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When we finished eating, we made our way down along the Promenade along the ocean. It was wonderful and relaxing. We saw so many people out walking with friends or their puppies or kids, just enjoying the ocean view and fresh air. There was a beach where we saw someone flying a kite and a couple playing fetch with their puppies. There was also a huge area with soccer fields and other activities.

My favorite part of the walk was when I just happened to catch a glimpse of a rainbow and snap a picture. Not ten seconds later and it was gone!

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I also loved seeing all the buildings along the River Corrib with boats lined along the docks.

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We finally made it down to Galway’s city centre. It was bustling with people. There were so many restaurants, pubs, and shops.

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We stopped in for a drink (Orchard Thieves and Guinness) at The Quays, as had been suggested by the sweet trio we met at Bunratty Castle the evening before. I never became less amazed at how huge every pub was once inside. From the outside, they always seem so small, but when you go in they go on and on and up and down.

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After our drinks, we walked back to the townhouse to relax in our room and plan out our next few days of adventures. We headed back up to the Prom for pre-dinner drinks at O’Connor’s Famous Pub. Yes, that’s the pub where Ed Sheeran filmed his music video for “Galway Girl”! Total fangirl moment for me lol. For dinner, we went across the street to Oslo Bar which is a microbrewery/gastropub. I had the Gannet fish and chips (fresh fish from Gannet Fishmongers in a Full Sail beer batter, chunky chips, crushed peas, and tartare sauce). Josh had the steak burger (100% Irish beef burger with onion, tomato, lettuce, and burger sauce on a Brioche bun and chunky chips). I enjoyed my fish and chips, but Josh thought the burger was too thin and overcooked. He did, however, enjoy his two pints of Full Sail IPA and the chips.  

We just had to go back to O’Connor’s after dinner for another drink. I’m super glad we did because we got a seat (two of the last available) just in time for some live music. I really loved O’Connor’s. It was such a great pub, really cozy, full of people with very eclectic decorations and stuff hanging everywhere on the ceilings and walls.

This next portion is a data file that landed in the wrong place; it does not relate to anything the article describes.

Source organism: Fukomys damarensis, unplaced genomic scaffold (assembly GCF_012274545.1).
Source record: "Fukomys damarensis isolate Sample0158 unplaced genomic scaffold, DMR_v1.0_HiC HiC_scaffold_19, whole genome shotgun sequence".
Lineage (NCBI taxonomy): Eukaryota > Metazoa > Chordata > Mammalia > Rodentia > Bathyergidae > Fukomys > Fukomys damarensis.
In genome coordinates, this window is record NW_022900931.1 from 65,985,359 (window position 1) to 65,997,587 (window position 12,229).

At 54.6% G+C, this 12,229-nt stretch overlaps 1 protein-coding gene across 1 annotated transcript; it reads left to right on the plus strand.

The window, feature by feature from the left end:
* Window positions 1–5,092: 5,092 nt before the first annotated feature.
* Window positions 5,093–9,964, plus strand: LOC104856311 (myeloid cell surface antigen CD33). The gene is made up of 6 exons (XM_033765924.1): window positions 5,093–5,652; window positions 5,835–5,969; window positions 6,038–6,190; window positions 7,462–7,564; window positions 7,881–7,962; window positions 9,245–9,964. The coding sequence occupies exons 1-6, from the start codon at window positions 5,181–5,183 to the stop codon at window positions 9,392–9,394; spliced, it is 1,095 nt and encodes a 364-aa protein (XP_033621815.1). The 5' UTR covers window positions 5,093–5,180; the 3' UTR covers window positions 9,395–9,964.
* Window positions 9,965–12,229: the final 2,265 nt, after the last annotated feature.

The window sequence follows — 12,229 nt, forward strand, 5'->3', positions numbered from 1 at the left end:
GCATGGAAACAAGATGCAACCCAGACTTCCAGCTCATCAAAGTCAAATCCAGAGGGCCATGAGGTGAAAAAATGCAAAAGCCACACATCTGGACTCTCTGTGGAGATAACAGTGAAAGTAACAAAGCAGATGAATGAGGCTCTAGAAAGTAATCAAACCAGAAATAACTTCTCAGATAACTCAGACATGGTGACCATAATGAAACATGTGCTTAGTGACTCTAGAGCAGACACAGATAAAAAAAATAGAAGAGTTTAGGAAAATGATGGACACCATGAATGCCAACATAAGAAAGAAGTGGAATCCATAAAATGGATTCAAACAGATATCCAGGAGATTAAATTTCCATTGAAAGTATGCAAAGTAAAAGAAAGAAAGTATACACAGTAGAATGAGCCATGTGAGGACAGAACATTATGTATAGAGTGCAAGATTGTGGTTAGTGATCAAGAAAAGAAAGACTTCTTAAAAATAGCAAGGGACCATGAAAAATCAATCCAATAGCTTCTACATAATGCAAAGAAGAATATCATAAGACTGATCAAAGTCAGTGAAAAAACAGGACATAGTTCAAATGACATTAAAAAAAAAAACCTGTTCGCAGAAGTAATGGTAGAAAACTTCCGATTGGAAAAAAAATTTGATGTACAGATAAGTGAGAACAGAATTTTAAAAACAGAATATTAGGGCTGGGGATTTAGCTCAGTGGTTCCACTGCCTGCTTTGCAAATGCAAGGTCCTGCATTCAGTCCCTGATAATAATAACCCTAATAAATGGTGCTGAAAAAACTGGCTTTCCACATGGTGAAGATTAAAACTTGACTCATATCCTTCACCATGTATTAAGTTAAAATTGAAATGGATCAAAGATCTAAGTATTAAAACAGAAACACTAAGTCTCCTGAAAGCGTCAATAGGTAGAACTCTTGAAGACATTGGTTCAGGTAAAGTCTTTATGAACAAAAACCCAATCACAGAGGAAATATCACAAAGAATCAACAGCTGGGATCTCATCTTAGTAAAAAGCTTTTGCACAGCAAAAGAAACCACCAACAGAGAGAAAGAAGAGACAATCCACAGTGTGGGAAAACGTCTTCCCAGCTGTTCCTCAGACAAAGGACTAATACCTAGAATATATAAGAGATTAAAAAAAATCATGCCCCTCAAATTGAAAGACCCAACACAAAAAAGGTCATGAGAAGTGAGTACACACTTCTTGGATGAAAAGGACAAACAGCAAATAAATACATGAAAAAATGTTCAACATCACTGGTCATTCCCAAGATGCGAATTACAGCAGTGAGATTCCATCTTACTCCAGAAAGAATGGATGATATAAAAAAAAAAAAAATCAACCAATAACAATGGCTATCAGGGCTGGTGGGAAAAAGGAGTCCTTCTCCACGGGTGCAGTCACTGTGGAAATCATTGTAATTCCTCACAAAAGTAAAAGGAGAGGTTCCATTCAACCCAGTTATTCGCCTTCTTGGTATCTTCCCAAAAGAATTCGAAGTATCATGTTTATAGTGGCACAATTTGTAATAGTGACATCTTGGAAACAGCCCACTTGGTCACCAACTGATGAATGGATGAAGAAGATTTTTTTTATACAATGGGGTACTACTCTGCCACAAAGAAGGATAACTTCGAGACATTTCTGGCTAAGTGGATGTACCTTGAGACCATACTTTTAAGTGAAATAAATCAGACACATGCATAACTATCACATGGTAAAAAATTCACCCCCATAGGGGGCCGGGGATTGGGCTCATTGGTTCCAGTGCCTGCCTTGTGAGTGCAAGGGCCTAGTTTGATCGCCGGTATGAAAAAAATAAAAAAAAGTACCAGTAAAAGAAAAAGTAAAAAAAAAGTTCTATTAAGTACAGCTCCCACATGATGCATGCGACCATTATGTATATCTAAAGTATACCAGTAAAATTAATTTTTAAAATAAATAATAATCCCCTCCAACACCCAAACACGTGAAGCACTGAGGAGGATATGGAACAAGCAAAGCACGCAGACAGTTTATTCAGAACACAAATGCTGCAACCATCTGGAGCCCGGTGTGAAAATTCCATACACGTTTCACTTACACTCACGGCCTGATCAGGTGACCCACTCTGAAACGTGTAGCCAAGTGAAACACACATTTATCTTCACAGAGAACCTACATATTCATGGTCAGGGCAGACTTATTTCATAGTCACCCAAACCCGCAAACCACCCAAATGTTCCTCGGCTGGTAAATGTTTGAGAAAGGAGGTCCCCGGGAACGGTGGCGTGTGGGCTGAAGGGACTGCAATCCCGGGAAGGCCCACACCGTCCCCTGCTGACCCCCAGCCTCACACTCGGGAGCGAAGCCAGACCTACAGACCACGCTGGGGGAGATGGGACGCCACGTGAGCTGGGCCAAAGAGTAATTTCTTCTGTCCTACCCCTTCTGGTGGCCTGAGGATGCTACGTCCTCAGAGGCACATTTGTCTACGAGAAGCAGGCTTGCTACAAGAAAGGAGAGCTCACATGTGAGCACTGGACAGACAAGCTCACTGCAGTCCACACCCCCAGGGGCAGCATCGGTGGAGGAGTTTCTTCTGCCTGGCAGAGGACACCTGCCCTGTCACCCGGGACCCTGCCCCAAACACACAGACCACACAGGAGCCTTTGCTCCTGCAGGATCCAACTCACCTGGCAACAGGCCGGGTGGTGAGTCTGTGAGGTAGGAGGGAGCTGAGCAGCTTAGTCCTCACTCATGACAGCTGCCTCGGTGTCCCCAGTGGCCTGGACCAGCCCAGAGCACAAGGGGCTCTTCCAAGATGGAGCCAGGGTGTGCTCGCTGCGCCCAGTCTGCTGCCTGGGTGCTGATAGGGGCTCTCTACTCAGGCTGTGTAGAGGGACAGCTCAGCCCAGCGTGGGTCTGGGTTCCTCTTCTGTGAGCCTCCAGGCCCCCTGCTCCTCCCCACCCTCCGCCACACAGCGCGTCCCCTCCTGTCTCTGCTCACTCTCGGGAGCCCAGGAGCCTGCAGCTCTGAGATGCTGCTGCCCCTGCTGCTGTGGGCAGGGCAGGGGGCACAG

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Tip of the day: Go to the Cliffs of Moher as soon as they open. And go to Burren National Park. And walk the Promenade in Galway. Basically, just recreate our day.

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merry feast

 

November 11- Minard Castle, Inch Beach, Slea Head Drive, & Bunratty Castle and Folk Park

Saturday morning, we had mine and Josh’s most favorite breakfast of the whole trip. After we got ready, we went downstairs to the dining room where we found juice, milk, and a few cereals laid out for us. Myra came in shortly after to take a coffee order and asked if we were ready for breakfast. Of course we were! It was so wonderful, you could hear the bacon and sausage sizzling in the pans and her putting breakfast together for us. When she brought our plates out, it was a lovely sight indeed! Our full Irish breakfast at Castlemaine included bacon, sausage, white and black pudding, roasted tomatoes, a fried egg, mushrooms, and soda bread or toast with marmalade and butter. Simply delicious!

Trying out the black pudding…it was actually quite tasty!

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With full bellies and well wishes from Myra, we set off on our adventures for the day. One of my best friends has a friend who lives in Ireland and it was suggested we stop to see Inch Strand and Minard Castle. As those happened to be on the way to Slea Head, we did both. Inch Strand (aka beach) was very pretty, but also so windy and cold, so we weren’t able to enjoy it for very long. I would definitely like to visit again when it’s warmer.

Minard Castle was neat because it was right on a beach, but we weren’t able to get a great look at it because it was on private property. It was still so fun to me to just happen upon a castle in the middle of the nowhere.